There are many different disciplines and competition types in archery, and therefore it is impossible to come up with a “recipe” to ace any of them. There are, however, a couple of things any aspiring champion should include in their prep besides just practicing shooting as much as possible. Of course this list is not extensive, but I have included the 5 things i deem most important.
1. Train those muscles!
Shooting a bow is like lifting weights: it requires muscle strength. Although it is ultimately our technique that determines our results, we need to make sure our muscles can keep up, otherwise our technique will suffer too. Nothing is worse than arrows going all over the place due to tired muscles. When our muscles get tired, our draw will become shaky and as a result aiming becomes a greater and greater struggle. The release will also deteriorate because our stance will relax itself before the arrow has cleared the bow. These problems yield inconsistent mistakes that are extremely difficult to fix once they have set in.
Therefore: we should avoid muscle fatigue by ensuring our muscles are properly trained. It does not require a gruelling long training programme to achieve this. Doing a few core strength exercises every evening/morning/whenever you prefer can have great effects. Pushups are in my opinion the best because they train pretty much the whole body but in particular the back and arm muscles, most important for shooting.
2. Don’t Forget to Stretch!
It is very important to stretch before shooting, in order to avoid pulling our muscles or getting sudden pains. Pulling a muscle can mean a long time of no archery (or anything else), and that sucks so all precautionary measures should be taken!
Stretching regularly will make our body more flexible and will decrease the likelyhood of pulling a muscle. It also has very beneficiary effects on our shooting form, making it easier to press the shoulderblades down, turn the elbow, ect… Its best to incorporate a series of stretches (especially for back and shoulders) in our short daily training that was suggested in point (1).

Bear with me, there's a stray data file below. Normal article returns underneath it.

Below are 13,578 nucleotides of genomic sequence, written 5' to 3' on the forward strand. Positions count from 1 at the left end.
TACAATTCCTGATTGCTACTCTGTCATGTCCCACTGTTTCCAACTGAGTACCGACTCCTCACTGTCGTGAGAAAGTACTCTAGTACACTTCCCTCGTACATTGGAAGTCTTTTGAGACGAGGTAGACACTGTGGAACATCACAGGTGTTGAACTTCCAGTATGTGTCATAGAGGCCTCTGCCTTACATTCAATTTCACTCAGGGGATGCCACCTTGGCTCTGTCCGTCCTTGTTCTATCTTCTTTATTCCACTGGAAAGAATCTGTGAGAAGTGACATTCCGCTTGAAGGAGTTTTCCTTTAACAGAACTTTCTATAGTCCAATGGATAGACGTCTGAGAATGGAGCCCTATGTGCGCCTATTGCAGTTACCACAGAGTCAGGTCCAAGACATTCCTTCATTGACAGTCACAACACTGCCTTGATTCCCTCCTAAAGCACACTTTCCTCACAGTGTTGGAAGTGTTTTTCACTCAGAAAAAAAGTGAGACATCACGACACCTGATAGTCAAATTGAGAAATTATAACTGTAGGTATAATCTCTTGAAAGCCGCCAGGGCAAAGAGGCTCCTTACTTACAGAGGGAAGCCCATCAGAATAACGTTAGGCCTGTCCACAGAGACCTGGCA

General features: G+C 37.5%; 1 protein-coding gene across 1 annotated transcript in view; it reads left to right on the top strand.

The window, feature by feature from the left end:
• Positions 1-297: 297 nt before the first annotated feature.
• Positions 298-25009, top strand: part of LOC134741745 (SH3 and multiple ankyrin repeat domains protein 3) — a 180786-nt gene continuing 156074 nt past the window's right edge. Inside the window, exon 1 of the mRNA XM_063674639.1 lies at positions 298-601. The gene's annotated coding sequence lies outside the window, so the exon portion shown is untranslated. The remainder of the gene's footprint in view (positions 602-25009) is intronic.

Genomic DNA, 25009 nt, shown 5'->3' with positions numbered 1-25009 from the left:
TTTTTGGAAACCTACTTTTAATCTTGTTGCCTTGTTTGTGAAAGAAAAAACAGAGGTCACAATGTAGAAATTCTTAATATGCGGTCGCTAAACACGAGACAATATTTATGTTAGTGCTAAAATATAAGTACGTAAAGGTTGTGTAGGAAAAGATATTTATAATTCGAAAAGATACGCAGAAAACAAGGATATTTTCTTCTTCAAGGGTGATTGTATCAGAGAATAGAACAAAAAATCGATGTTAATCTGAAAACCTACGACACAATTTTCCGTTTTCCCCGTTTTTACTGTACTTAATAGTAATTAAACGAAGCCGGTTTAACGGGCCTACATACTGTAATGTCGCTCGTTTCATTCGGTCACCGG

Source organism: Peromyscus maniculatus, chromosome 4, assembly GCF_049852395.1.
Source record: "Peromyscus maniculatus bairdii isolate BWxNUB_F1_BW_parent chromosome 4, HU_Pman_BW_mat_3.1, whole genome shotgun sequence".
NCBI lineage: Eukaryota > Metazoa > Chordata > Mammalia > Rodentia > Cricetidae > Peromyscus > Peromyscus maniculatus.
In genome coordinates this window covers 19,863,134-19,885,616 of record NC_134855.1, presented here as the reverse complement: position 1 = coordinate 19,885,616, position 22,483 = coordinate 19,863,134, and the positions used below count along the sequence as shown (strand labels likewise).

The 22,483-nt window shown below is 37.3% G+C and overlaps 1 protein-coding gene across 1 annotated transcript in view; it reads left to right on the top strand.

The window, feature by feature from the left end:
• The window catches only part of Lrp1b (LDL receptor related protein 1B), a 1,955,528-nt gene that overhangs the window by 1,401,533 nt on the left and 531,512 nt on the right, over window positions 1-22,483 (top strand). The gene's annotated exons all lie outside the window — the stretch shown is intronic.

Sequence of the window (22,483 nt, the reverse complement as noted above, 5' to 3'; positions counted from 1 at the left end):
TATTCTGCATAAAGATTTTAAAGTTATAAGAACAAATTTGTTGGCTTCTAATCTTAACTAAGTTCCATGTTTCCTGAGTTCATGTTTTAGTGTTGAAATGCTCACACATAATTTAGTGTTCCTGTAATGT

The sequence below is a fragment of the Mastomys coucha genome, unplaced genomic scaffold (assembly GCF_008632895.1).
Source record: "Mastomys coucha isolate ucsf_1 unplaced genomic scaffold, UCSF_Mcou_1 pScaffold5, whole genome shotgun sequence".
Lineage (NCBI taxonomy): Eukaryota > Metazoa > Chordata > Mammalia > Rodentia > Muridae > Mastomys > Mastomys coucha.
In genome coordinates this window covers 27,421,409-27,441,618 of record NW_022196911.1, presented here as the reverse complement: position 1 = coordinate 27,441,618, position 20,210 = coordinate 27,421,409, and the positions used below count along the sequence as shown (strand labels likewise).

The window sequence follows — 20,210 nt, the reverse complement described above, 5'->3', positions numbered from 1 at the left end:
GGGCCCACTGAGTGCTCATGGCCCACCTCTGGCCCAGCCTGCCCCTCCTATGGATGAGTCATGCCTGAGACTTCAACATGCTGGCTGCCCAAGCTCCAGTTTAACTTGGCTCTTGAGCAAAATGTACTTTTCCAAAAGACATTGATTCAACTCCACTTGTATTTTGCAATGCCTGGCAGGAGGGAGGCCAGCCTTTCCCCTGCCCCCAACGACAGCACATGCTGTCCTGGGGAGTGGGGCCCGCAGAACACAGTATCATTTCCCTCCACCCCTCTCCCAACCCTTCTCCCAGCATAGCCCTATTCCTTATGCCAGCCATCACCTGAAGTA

Even better is to take up yoga! Apart from training flexibility, it also trains the sence of balance, and concentration. It can also help us to be relaxed, calm and *in the moment*, which is crucial for competitions. Yoga also teaches us to be aware of our body and muscles, and helps to be better coordinated. As a consequence it becomes easier to improve our shooting technique. I am aware that yoga is not everyone’s cup of tea but it is really worth to try out before making any judgements based on prejudices. In my opinion yoga goes very well for archers.
3. Go outside and run.
Running is the best exercise for cardio fitness. Although archery is not a sport which directly requires high cardio stamina, having good conditioning will help a lot. During the pressure of the competition, those with good conditioning will have lower heart rate and breath rate despite stress, and will therefore be less likely to be disrupted by it.
Running outside on the fresh air is also a great way to get rid of stress that is accumulating over the day and has also many other health benefits, so i recommend to archers and non-archers alike.
4. Practice Competing
A great way to gain experience, confidence, and find out our strengths and areas of improvement are to compete with friends or members of our club. Many archery clubs have internal competitions, and it is also lots of fun to just challenge the people shooting next to you or sharing a lane with you. This kind of competition is fun, friendly and does not come with the pressure of a full blown official shootout. It can add colour to trainings for all involved, and is a source of learning and experience, and knowing where we stand.
Feeling confident? Put up tiny targets like playing cards or empty toiletpaper rolls. Traditional archers: challenge the recurves and show’em you don’t need aiming sights to shoot well! There are also tons of awesome games to play. Be creative and have fun, while improving shooting technique, concentration, and thinking on your feet!
5. Don’t be overambitious.
Competitions are exciting and i know I’m really stoked for them and work hard to perfect my technique as much as possible. However, too much of ambition will be counterproductive. When we start becoming overly compulsive and “want it too much”, that is when our shooting skill will usually deteriorate. As a consequence we push ourself to work even harder because there is obviously something wrong, at which point we just shoot all across the rainbow. Grrrrrrrrrrr!
When this happens, we need to become conscious of it and remove ourself from the cycle. Put down the bow for a minute, have a nice stretch, drink a coffee/smoothie/whatever, eat a cookie…
Once the tension has settled down, we can go back to shooting. But be gentle with yourself! Perhaps go back to shooting totally instinctively. Or treat yourself like a beginner and go through every motion like repeating a mantra. And instead of judging every shot and obsessively counting averages, just shoot. It will come back, have some faith.
***The most important thing is to enjoy yourself! Be motivated by your passion and love for archery!
I wish the best of luck and skill to everyone going to competitions ^_^
I am also looking forward to any suggestions you readers may have.
kitty hugs to all~